‘Shatrughn Kumar, a 12-year-old from Bihar, India, lost his single mother to COVID-19 this May and now he is the only person left to take care of his eight-year-old brother. Faced with the need to provide for his little brother, Shatrughn’s only option was to return to work at a factory, similar to one where he had previously been exploited in forced child labor.” – Hannah Ellis-Petersen and Manoj Chaurasia, The Guardian, June 2021
Shatrugh’s situation is similar to many others who suddenly experienced personal financial crises when the COVID-19 pandemic began in March 2020, either through the loss of a job or their family’s primary wage earner. Traffickers exploited the situation by targeting the most vulnerable, such as migrants, people without jobs, and those who had previously been victims of exploitation.
According to the International Labor Organization, an estimated 255 million full-time jobs were lost globally in 2020 leading many families to make decisions to survive that may previously have been unimaginable. The concurrence of the increased number of individuals at risk, traffickers’ ability to capitalize on competing crises, and the diversion of resources to pandemic response efforts have resulted in an ideal environment for human trafficking to flourish and evolve.
The 2021 Trafficking in Persons Report examines the impact of the COVID-19 pandemic on human trafficking and anti-trafficking efforts around the world. The number of individuals at risk of trafficking grew during the pandemic, including people isolated at home due to travel restrictions and stay-at-home orders, communities in areas of food insecurity, as well as those affected by the disruption of economic activities and reduced livelihood options. Traffickers capitalized on the reduced capacity and shifting priorities of governments, resulting in greater anonymity and impunity to pursue their crimes. Online recruitment and grooming for trafficking also increased as people spent more time online for routine activities, especially children for virtual learning due to school closures, often with little supervision.
Nearly 15 months into the pandemic, we are still assessing the full extent of the pandemic’s long-term effects on human trafficking and the growing challenges to combat it. However, the anti-trafficking community has continued to evaluate the impact of COVID-19 and innovate accordingly to combat all forms of human trafficking in the following ways:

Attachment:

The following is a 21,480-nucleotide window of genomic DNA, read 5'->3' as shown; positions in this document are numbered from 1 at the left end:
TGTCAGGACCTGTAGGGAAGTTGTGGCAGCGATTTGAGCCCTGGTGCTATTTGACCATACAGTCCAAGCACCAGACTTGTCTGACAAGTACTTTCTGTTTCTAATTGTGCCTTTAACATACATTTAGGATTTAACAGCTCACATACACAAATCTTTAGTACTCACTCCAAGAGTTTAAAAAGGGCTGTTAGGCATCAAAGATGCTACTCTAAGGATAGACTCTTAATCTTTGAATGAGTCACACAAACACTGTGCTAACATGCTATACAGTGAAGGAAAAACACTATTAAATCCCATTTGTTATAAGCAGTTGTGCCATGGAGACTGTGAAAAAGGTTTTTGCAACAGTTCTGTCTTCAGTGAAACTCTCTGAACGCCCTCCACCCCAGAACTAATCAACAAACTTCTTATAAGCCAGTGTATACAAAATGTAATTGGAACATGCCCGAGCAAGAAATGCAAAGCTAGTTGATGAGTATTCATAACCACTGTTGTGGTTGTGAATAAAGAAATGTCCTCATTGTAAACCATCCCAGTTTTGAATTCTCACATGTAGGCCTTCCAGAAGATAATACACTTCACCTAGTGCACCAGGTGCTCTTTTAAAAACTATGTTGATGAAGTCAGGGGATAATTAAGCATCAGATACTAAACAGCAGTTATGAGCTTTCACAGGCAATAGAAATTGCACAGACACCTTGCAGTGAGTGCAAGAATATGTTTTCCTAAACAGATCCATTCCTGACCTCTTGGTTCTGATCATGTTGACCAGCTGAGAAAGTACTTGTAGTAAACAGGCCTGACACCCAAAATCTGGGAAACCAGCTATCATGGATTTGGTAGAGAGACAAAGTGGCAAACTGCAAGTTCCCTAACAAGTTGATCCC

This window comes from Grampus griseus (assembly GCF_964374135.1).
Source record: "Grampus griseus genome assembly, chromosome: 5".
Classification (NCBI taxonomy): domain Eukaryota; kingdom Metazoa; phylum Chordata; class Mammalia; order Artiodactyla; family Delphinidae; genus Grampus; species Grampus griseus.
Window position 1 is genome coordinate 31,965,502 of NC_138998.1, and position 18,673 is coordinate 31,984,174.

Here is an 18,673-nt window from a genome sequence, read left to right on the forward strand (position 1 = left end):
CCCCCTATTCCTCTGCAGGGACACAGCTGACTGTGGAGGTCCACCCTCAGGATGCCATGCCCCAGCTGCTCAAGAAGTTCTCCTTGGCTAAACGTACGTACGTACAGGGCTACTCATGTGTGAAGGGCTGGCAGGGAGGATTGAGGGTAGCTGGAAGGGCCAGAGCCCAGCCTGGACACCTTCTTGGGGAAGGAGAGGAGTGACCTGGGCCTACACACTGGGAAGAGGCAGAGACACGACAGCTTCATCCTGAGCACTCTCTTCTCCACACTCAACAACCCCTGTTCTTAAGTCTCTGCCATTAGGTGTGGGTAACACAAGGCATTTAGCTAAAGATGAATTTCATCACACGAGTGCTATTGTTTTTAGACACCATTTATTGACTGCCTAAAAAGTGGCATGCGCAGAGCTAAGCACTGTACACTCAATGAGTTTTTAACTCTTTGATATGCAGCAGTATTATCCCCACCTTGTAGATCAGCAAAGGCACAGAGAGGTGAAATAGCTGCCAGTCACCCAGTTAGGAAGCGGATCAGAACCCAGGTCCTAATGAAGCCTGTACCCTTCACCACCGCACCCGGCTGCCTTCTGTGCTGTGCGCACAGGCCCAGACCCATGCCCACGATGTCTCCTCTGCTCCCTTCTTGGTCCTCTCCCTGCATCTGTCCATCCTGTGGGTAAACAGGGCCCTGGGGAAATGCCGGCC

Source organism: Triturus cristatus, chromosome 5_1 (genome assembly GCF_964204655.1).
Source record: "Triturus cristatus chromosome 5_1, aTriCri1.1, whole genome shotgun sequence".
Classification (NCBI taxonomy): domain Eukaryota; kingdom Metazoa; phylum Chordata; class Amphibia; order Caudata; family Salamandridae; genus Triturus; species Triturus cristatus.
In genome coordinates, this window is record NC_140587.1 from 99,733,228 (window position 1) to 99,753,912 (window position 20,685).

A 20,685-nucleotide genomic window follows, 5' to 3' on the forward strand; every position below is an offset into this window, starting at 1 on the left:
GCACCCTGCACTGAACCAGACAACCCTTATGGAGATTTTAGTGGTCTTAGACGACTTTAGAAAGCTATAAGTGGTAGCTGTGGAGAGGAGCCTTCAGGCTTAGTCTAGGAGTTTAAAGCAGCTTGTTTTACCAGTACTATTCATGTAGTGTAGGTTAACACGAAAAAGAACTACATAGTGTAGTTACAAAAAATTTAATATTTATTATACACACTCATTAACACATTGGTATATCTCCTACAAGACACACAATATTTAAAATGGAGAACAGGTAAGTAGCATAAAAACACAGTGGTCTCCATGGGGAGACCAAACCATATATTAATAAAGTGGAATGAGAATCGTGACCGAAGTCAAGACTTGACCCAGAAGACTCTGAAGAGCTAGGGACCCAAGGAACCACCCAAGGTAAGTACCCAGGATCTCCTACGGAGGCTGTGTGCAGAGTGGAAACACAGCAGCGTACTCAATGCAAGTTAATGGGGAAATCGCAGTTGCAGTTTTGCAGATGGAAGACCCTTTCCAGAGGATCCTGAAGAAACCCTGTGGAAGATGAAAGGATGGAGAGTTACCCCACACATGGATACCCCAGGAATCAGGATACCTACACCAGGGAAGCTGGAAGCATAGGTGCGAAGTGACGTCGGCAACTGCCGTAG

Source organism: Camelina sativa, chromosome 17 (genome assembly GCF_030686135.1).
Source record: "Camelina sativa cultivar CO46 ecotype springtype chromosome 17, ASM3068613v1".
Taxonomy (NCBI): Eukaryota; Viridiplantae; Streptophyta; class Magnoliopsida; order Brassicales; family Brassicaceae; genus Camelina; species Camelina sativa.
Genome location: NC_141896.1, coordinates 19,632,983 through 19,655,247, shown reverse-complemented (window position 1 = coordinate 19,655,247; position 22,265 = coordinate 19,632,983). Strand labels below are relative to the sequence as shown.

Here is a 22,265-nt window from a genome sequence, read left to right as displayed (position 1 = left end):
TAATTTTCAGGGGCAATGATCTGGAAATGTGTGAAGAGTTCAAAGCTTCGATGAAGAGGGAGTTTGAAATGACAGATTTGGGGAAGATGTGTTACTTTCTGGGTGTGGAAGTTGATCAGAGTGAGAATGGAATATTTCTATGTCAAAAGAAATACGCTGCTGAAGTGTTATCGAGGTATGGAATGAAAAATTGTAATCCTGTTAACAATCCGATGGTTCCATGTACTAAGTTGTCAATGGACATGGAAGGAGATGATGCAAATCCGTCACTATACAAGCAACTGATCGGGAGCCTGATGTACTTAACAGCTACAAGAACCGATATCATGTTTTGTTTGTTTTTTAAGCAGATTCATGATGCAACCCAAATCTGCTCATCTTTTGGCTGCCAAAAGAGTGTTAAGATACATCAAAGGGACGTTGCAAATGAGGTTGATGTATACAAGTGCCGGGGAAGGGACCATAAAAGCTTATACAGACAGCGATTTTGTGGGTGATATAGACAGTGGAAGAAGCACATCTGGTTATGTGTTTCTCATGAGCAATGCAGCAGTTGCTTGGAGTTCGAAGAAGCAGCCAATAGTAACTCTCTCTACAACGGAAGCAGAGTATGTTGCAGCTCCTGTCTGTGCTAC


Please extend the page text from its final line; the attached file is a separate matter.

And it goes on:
- Fact-Finding and Research Assessments – At the onset the COVID-19 crisis, a lack of credible and accurate data posed a challenge to effective and efficient anti-trafficking efforts around the world. International organizations conducted and produced most of the initial comprehensive assessments of the impact of COVID-19 on anti-trafficking efforts and highlighted areas to adapt policy approaches and target resources.
- Technological Innovations – Anti-trafficking stakeholders leveraged technology in new ways to support victims, such as a service provider that administered online counseling services and mobile vouchers for food and hygienic products to victims via smartphones.
- Survivor-led and Survivor-Informed Solutions – Survivor leaders and their organizations were also essential throughout the pandemic as they expertly engaged with vulnerable populations, including survivors at risk of revictimization, to share information on available support. Additionally, survivor-led and survivor-informed organizations emphasized the application of trauma-informed principles during a time of collective trauma, reflecting the success—and the necessity—of the push from survivors in recent years for the anti-trafficking movement as a whole to become more survivor- and trauma-informed.
- Increased Assistance and Protection – Due to the tendency of the pandemic to aggravate hardship, many governments and anti-trafficking organizations also responded through efforts to reduce the risk of trafficking and expand protection measures for victims. Some governments expanded protective services, such as admitting live teleconference testimony in court or providing victims the option to testify remotely to avoid interacting with their traffickers.
Aside from the successes and setbacks of the anti-trafficking response during the COVID-19 pandemic, a resiliency emerged in the anti-trafficking community that allowed for new insights and solutions to pave a better path forward. Anti-trafficking stakeholders are now working to build upon existing crisis frameworks and support structures, as well as advocating for all anti-trafficking responses to be trauma-informed and victim-centered. While difficult work remains ahead, the past year has demonstrated an unwavering determination by key stakeholders across the anti-trafficking field to join forces, both in and outside government, and showcased promising innovations to reimagine ways to protect victims, prosecute traffickers, and prevent the crime from occurring in the first place. I look forward to building on those efforts with each of you in the days and months ahead.
About the Author: Dr. Kari Johnstone serves as Acting Director of the Office to Monitor and Combat Trafficking in Persons (J/TIP) at the U.S. Department of State.